Vic's right: there's plenty of room in the enclosure to fit five mini-blade fuses. Solder an inch or two of 14 guage stranded wire to each blade, heat shrink them (I'm a fan of the double wall adhesive lined stuff), trim the extra wire to reach the failed link, tin the link and wire ends, solder in place and you're done before your coffee gets cold.

I considered simply doing this, but instead ran my leads out to an external fuse holder which I mounted to the fender above the battery. That was probably overkill, but as my wife will attest I often conclude that something worth doing is worth overdoing... :smirk: The external fuse holder WILL save me pulling out the headlight and cracking the module open again if I ever have another glowplug short to ground, but it could also be that this is a one time repair. I had four DTC codes (plugs 1,3,4, and one for an open circuit on module A), so the decision to replace all five plugs was obvious. While the pings and creaks made by 1&2 as I worked them free had me worried, plugs 3,4, and 5 came right out. When I opened my module it had three blown links, so the extra effort to bridge all five and run the leads to the fuse holder was minimal, if not strictly necessary.
However it was VERY satisfying to turn the key for the first cold start at -15'C/0'F and have the engine catch on the first crank and make NO smoke! Given the clattering and the black haze it produced before this repair I'm pretty sure my neighbours are happier too! :cheers:

-dave
 

mything2

Member
Amen to that. Even though safety is a concern, my worry would more be causing the glow plug tip to expand and the possible consequences to the engine.

My 2004 has the external fuse DIY fix. In all the years since it was installed I have yet to gain any benefit from the external fuses.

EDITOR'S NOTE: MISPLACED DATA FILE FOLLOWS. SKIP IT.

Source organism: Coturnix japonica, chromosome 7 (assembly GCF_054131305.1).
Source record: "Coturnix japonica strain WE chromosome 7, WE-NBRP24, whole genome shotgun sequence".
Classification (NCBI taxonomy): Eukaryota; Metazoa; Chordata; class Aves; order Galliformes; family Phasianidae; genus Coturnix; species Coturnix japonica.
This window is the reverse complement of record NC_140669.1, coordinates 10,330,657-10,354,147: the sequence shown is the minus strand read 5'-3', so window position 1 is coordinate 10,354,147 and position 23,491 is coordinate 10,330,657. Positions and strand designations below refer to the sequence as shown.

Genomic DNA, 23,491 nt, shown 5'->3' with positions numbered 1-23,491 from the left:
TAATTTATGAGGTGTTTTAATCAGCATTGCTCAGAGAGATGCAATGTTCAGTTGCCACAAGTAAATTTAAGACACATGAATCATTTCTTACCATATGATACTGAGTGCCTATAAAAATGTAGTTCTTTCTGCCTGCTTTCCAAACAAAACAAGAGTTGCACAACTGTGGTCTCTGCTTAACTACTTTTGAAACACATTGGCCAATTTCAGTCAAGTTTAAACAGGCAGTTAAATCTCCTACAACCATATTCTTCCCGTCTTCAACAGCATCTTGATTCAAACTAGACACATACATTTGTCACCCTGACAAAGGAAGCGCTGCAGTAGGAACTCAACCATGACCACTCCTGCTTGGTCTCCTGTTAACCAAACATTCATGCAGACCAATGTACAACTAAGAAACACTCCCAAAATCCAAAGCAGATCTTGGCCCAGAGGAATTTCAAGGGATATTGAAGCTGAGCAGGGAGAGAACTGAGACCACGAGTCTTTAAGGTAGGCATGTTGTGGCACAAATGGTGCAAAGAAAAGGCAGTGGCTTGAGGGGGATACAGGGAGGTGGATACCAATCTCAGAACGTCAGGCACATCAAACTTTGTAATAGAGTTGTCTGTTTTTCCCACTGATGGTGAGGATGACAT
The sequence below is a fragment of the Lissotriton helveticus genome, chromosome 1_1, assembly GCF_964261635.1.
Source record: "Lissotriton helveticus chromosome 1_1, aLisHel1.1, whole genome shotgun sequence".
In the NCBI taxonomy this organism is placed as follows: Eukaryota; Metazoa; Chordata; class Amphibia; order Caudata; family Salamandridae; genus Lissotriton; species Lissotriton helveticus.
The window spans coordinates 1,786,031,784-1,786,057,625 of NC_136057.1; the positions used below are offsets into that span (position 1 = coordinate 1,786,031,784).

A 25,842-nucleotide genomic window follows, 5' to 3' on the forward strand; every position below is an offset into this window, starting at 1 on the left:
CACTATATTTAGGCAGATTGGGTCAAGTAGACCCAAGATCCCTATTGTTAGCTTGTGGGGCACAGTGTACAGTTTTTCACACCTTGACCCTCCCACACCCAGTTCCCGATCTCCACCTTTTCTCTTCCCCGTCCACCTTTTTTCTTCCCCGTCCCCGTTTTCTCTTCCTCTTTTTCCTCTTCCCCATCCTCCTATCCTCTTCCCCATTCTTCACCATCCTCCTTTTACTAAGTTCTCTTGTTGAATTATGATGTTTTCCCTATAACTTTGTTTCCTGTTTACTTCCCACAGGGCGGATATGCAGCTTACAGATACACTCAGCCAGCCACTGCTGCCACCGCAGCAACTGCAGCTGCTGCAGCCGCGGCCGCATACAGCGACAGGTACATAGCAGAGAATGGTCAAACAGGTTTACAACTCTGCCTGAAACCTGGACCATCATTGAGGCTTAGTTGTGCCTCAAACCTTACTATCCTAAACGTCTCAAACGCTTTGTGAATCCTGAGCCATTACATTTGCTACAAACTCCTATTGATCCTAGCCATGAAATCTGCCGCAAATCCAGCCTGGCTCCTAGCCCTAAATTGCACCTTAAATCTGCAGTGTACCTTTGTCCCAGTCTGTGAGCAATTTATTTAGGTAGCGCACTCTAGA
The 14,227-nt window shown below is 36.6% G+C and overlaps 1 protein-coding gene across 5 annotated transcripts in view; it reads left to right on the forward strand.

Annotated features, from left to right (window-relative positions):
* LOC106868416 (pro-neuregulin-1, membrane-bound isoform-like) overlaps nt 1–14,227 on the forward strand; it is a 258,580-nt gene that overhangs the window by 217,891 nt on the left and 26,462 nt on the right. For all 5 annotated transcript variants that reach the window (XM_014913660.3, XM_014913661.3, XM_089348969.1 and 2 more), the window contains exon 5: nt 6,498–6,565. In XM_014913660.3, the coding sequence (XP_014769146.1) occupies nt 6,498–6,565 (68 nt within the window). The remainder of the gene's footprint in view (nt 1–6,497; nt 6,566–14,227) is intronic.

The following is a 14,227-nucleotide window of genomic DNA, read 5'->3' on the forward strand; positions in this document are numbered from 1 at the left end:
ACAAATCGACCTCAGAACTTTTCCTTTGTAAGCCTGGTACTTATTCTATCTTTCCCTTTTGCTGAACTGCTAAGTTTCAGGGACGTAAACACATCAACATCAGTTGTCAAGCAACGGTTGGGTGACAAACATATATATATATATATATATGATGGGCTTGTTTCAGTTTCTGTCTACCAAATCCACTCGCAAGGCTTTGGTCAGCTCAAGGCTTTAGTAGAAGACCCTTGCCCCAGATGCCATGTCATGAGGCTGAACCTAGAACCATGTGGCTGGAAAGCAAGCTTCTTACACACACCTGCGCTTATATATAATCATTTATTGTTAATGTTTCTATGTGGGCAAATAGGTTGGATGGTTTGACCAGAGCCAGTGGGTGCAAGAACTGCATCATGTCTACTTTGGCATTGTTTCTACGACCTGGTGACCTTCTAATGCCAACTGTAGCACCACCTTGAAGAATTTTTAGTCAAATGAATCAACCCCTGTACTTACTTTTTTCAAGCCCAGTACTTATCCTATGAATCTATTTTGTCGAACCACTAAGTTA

My 2006 has an internal fuse DIY fix. In my opinion it is a bit easier as to implementation, and less cost to boot.

If a glow plug/fuse fails I will just need to pop the controller apart again.

This is the entire procedure.





Click on the blue arrow icon within the quote box to access the original post/thread.

vic
Vic-

Very interesting input and much appreciated.

I'm about to replace all 5 GPs plus module on my 2006 Dodge Sprinter/2007 Airstream Interstate due getting repeated CELs with pending DTCs indicated glow plug involvement so I feel that-after 77K miles comprised mostly of mountain climbing trips to Alaska and Colorado-I don't want to mess with determining what has failed in the circuit even though I have a DAD and probably could pinpoint which GP is failing.

My question- the module currently being sold on Europarts says it's the newest-third revision-and most current version. They go on to say it's considerably smaller than the earlier unit and has automatic reset with no internal fuses to blow. Does this new feature (auto reset) obviate the need to rework internal fuses? Also.....any preference on glow plug manufacturer?